14. CEH, if I were King of the Commonwealth, yes, I would legalize all drugs. But we’re talking baby steps. Realistic proposals. That’s why I’m using the term “decriminalization”, rather than “legalization”. Decrim would only constitute relegating possession and trade to ticketable offenses, rather than arrestable ones. Fines, instead of imprisonment.

    See, the main thing I want to eliminate here, is the tendency of police to place a higher priority on vice than crimes with real victims. The reason they do this, is because it’s profitable to the department. Cash is seized. Property is seized and auctioned. You’d be surprised how often raids are conducted where nobody is charged. You might think I’m making this up, but it’s true: the cash is charged with the crime. Then, the cash doesn’t have the benefit of innocent until proven guilty. You have to prove your innocence to get the cash back. Police agencies perform these raids to keep the cash and have it applied to their budgets.

    Along those same lines, agencies perform busts to then charge someone with a crime, then arrange a deal to reduce the penalty to a fine. Again, to make off with the cash, and use it in their budget. Given this pattern, does it seem likely that was the intent of CPD when they initiated the raid on RF? Shivers died enforcing an offense that almost certainly would have resulted in a fine of less than $500.00.

  15. Jones says:

    Creating a private prison system doesn’t really make sense. Now they have to turn a profit. How’s that going to save money??
    Going to any school you want to. Do you realize how that would make planning impossible? You would also create packed schools that have exceptional sports and scholastics. Until of course the crowd ruined the school, then it would shift and so on. Sorry but I’d drive an hour to get my kid in Hickory over Indian River any day.(For Chesapeake residents)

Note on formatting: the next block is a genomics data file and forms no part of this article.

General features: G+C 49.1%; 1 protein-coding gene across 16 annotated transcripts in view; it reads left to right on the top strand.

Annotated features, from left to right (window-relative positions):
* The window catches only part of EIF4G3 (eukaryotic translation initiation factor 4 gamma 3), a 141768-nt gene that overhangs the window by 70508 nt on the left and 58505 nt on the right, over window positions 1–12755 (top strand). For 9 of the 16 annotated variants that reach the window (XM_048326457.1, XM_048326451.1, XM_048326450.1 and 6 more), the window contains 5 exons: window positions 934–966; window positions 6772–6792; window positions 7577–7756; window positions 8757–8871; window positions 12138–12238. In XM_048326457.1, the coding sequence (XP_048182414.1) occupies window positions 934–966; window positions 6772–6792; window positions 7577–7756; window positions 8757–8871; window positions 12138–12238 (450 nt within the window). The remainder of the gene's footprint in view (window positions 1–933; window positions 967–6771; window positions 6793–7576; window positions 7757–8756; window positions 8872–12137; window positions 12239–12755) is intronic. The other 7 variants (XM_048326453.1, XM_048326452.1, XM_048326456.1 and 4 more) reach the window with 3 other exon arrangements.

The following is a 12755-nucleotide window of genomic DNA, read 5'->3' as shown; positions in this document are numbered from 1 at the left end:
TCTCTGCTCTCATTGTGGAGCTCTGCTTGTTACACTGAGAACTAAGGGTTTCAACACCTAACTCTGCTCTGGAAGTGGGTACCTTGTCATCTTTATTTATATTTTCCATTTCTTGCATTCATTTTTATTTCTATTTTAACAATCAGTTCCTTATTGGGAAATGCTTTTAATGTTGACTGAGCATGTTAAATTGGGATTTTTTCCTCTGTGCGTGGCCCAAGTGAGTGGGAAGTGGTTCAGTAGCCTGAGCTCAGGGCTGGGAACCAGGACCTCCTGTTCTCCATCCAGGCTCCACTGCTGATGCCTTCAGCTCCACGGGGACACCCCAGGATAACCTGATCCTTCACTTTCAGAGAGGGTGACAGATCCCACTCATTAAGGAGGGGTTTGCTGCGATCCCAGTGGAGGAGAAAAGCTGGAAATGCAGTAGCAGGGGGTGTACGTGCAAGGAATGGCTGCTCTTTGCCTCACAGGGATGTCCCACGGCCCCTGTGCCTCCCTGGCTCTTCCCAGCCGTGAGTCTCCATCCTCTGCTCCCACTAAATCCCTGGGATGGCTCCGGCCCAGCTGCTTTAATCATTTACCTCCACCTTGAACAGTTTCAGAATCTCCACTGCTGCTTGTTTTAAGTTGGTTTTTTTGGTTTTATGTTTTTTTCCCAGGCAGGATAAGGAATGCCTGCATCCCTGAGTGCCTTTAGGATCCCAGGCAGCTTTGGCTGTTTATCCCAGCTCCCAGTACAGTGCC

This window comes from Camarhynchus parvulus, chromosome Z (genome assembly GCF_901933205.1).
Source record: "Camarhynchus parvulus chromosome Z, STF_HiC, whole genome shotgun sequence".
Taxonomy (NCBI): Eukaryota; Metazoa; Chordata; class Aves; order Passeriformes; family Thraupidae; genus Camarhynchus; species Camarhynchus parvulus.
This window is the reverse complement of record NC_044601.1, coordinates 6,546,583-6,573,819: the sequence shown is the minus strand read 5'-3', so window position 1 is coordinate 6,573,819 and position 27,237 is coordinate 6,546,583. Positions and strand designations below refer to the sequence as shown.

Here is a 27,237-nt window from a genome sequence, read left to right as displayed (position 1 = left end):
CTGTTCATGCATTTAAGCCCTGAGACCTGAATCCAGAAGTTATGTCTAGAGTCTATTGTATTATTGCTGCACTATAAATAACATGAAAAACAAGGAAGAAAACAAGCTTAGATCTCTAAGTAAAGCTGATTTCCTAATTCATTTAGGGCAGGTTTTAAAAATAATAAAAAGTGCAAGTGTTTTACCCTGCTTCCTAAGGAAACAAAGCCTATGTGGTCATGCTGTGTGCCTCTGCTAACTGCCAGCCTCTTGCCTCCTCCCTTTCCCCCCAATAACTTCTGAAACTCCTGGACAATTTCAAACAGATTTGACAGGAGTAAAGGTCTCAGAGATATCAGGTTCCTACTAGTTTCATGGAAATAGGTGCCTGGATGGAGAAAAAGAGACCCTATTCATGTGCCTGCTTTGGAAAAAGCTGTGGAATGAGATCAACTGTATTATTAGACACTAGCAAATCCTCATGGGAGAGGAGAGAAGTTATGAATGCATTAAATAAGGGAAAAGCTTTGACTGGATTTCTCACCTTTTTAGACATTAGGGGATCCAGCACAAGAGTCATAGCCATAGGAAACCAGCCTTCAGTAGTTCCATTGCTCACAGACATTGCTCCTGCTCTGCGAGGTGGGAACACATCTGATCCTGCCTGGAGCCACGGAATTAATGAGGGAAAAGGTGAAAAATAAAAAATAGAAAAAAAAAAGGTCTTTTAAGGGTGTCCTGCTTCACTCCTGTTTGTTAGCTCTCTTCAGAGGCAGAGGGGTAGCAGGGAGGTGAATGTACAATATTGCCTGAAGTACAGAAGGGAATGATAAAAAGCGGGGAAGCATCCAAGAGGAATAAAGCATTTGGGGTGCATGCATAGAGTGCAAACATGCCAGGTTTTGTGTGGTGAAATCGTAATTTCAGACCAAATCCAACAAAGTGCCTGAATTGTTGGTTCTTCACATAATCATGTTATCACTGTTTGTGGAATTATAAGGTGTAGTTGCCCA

Create a new agency to save money? In my experience in government new agencies always cost money. In tight times you shrink government. The people should be the “Budget Hawk”. That’s why it’s all made public. Overall your ideas make people feel all warm and Libertarian but they won’t happen and for good reason.

  16. Additionally, I think drug enforcement as a whole would taper off organically if you took marijuana enforcement off the table. Think about it. Pot is easy to detect, even in personal use amounts. It has a pungent odor, it’s bulky in any quantity greater than a half ounce. An equivalent, though different, high is achievable with a fraction of the volume of cocaine, which is also odorless, at least to humans. LSD is conveyed in pinkie-nail size stamp-like blotters. Uppers are pills, no larger than an over-the counter Ibuprofin. Drugs other than pot take a lot more effort to enforce, and are therefore less often enforced.

    Anecdotes aside, the statistics support this assertion too. According to the government’s own statistics, drug offenses account for 21% of state and 50.5% of federal prisoners, as of 2006. These statistics exclude those who were also convicted of crimes against persons or property. Just drug convictions. Of these drug offenders, 76% were convicted of simple possession, not intent to distribute. Of those convicted of simple possession, 80% were for marijuana only.

    The evidence is, that the war on drugs is a war on marijuana. Take marijuana enforcement off the table, and I believe the war on drugs withers on the vine.

  17. CEH says:

    Rick,